Sarah and Steve recently highlighted a range of views that libertarians can hold regarding pornography. Their point was that libertarians all hold that pornography should not be illegal, but people might disagree about the further question of whether pornography is good or bad. I liked their post so I thought I’d end my blogging break by continuing this conversation and highlighting some good online conversations about this topic.
First up, Maggie McNeill is blogging at the Washington Post now! I first saw McNeill’s work in a Cato Unbound symposium a few months ago. The Cato essay by McNeill is really insightful, but the best part of it is her responses to critics. In both forums, McNeill debunks myths about prostitution that keep resurfacing and tries to trace their origins. I hadn’t realized the extent that the feminist case against prostitution relied on discredited empirical assertions. McNeil not only carefully refutes each empirical consideration against the decriminalization of sex work, she convincingly explains why many of the problems that are often associated with prostitution are caused by criminalization and not the work itself. Seriously, anyone interested in this topic even a little should read her essays and check out her blog.
Another blog I would recommend is Tits and Sass, a group blog run by brilliant, witty, insightful sex workers about their industry. I first started reading the blog while researching the ethics of licensing requirements (every wonder why Portland has so many strip clubs?), but when I peeked into the archives I found some really great discussions not only about labor law and politics, but also about consent, feminism, police power, stigmatization, and emotional labor. They also run book reviews and some pretty sharp media criticism.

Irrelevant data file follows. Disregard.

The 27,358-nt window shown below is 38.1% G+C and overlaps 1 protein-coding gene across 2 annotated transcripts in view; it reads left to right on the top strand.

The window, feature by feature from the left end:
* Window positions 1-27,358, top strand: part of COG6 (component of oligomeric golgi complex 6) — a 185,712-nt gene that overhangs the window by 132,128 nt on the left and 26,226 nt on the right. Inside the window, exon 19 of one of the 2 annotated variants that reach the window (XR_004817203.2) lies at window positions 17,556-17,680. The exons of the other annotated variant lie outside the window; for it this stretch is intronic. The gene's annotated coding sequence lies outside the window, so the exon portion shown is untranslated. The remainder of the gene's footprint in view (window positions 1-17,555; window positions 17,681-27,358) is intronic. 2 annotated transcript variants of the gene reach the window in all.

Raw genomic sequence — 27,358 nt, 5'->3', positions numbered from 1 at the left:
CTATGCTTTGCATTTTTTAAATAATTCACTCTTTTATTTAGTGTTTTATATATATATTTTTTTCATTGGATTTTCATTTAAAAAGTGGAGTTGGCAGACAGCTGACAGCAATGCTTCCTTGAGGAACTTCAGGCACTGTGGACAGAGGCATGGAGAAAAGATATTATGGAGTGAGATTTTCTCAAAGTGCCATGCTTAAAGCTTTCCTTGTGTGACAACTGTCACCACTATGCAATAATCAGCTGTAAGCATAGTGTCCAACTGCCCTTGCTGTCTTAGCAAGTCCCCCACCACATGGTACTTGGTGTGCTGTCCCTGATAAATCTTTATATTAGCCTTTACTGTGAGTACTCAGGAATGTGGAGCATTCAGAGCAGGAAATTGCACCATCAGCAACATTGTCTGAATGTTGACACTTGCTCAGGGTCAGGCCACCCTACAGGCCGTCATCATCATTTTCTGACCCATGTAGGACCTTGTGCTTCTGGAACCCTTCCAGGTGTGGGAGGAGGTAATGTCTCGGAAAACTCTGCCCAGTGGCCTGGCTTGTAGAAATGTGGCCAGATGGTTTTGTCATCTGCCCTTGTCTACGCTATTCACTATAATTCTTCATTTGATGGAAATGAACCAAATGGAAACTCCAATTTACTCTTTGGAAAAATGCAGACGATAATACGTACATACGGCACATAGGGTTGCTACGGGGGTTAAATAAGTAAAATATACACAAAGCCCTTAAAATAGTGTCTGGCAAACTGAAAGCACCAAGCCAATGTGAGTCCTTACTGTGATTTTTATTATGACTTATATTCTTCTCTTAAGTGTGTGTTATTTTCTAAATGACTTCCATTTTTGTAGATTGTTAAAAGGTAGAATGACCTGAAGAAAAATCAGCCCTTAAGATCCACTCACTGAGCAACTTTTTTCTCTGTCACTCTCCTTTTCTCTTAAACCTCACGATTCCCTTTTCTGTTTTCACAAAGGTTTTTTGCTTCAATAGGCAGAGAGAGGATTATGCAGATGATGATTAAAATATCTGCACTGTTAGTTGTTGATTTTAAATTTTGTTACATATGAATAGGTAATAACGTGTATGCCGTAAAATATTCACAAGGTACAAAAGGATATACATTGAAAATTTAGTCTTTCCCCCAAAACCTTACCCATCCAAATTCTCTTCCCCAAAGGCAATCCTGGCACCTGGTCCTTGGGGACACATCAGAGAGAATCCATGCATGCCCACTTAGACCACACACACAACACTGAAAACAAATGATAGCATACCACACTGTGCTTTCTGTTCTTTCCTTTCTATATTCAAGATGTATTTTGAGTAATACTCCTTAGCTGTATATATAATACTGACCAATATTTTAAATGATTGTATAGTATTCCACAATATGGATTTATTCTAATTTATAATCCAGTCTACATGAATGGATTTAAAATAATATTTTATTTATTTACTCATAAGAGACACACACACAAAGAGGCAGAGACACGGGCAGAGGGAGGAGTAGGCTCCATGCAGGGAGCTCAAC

In addition to the political posts, Tits and Sass also covers other industry topics, such as music, manicures, workplace politics and advertising, and some of those posts are pretty entertaining. I wish more people who wrote in favor of prohibiting or limiting access to prostitution would read these posts as well, in part because they illustrate that sex work is, well, work. A lot of these women are entrepreneurs, and these posts show that sex-work is as much a creative and challenging industry as other kinds of work, if not more. These posts also show that philosophers who cite work’s formative role in the development of the moral powers would do well to look at the skills that sex workers must develop to succeed in their industry—which involves running a small business that requires specialization as an entertainer, therapist, accountant, and advertiser.
I’m highlighting these conversations because both McNeill’s essays and the posts at Tits and Sass bring a perspective that I think is missing from a lot of debates about sex work. McNeill especially calls on us to be attentive to the actual lived experience of sex workers, and she is well equipped with the empirical support that is needed to make her case. The bloggers at Tits and Sass illustrate McNeill’s point that sex work merits the same kind of legal treatment as most other kinds of work, and a lot more respect than it currently gets.
Like most feminists, I do think that the influence of patriarchy in the labor market is a huge injustice, but policies that legislate what female workers can do with their bodies only contribute to that injustice. I also think it’s a problem that some people need to do work they abhor because their other options are truly terrible. But this can be said of many forms of work (see e.g. Matt’s work on sweatshops) and it only harms workers when well-intentioned advocates try to take those jobs off the table.